I Strongly Object

I recently read a piece about New Jersey Governor Corzine’s pension reform plan. The long and short of it is that the Governor’s proposal would exclude anyone working fewer than 30 hours per week from the state’s pension system. That would include, according to the article, 10,000 part-time faculty.

In response to the possibility that 10,000 part-time faculty might be excluded from the pension system in New Jersey, “[l]awmakers also are getting objections from the unions that represent more than 10,000 part-time college faculty members. They claim the proposal to exclude anyone working less than 30 hours a week from the pension system will eliminate the retirement benefit for all part-time professors.”

Objections? That’s it?

At Rutgers, in New Jersey, the AAUP-AFT local represents about 1,000 part-time lecturers (PTLs). Dues are .05 percent of pay, or $20 per term per course. Non-union members pay a fee of 85 percent of dues “to cover the costs of representation.” Since 2005, the Rutgers chapter has been affiliated with both AAUP and AFT. Those 1,000 part-timers represent almost one-fourth of the AAUP’s total part-time faculty membership.

The AAUP recently held its annual meeting. A quick look at the program, leaves one feeling, well, like no one at AAUP’s national office is paying attention to the fact that almost one-quarter of the union’s entire part-time faculty population is in jeopardy of losing their retirement benefits. At the AAUP’s recent annual meeting, there was this special panel of interest: “Stories Your Mother (and the Dean) Never Told You: Planning Now for Future Health Security in Retirement.” Here’s the panel description:A new paradigm for sustaining retiree medical benefits for retiring faculty and staff at colleges and universities. The presenter will be Linda Cool, Professor of Anthropology at Union College and Founding Director of Emeriti Retirement Health Solutions.There was also a TIAA-CREF seminar. A lovely little get-together for those AAUP members who have access to TIAA-CREF benefits, or who have access to TIAA-CREF benefits until they don’t anymore.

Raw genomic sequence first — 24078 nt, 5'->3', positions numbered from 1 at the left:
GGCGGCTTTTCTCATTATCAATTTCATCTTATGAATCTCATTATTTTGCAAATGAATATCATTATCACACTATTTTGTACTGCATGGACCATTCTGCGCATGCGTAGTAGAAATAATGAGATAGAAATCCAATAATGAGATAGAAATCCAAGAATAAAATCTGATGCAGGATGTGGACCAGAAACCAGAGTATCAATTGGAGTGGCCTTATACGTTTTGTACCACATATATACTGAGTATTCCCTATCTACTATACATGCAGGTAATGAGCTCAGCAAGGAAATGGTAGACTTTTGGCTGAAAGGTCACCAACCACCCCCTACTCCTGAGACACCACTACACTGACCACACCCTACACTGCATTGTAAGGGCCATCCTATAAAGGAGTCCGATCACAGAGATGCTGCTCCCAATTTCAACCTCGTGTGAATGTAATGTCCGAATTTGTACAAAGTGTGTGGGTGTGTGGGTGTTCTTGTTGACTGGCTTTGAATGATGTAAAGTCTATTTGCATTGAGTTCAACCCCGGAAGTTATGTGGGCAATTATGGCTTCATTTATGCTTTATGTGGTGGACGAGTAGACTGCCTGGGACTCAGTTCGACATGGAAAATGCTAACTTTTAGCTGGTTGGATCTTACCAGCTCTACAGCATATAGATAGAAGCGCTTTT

Heck, maybe the New Jersey part-timers who attended the AAUP Annual Meeting drank away their sorrows at the AAUP’s one hour “Contingent Faculty and Interested Parties Meet for Happy Hour” schmoozapalooza. It was the only event for part-time faculty at the three-day conference.

Finally—I saved the best for last—the theme of the AAUP’s 94th Annual Meeting was “Scholars in Peril.” It seems AAUP is more concerned with the fact that scholars from abroad are having a more difficult time securing Visas for entry into the United States, than whether or not 25 percent of their total part-time membership will have to start eating wallpaper paste for protein after they lose their retirement benefits.

Then again, AAUP has defied gravity, conventional business practices, and logic for the past decade. In 2007, after Dr. Cary Nelson was elected president, the organization increased dues for those members who earn the least by 380 percent, and dues for those who earn the most were increased by only 3.8 percent. Between 2000 and 2007, membership fell from 45,000 to 41,543, but revenue jumped from $5 million per year to $7.3 million.

“Scholars in Peril,” indeed. I strongly object. The hubris and thoughtlessness boggle the mind.

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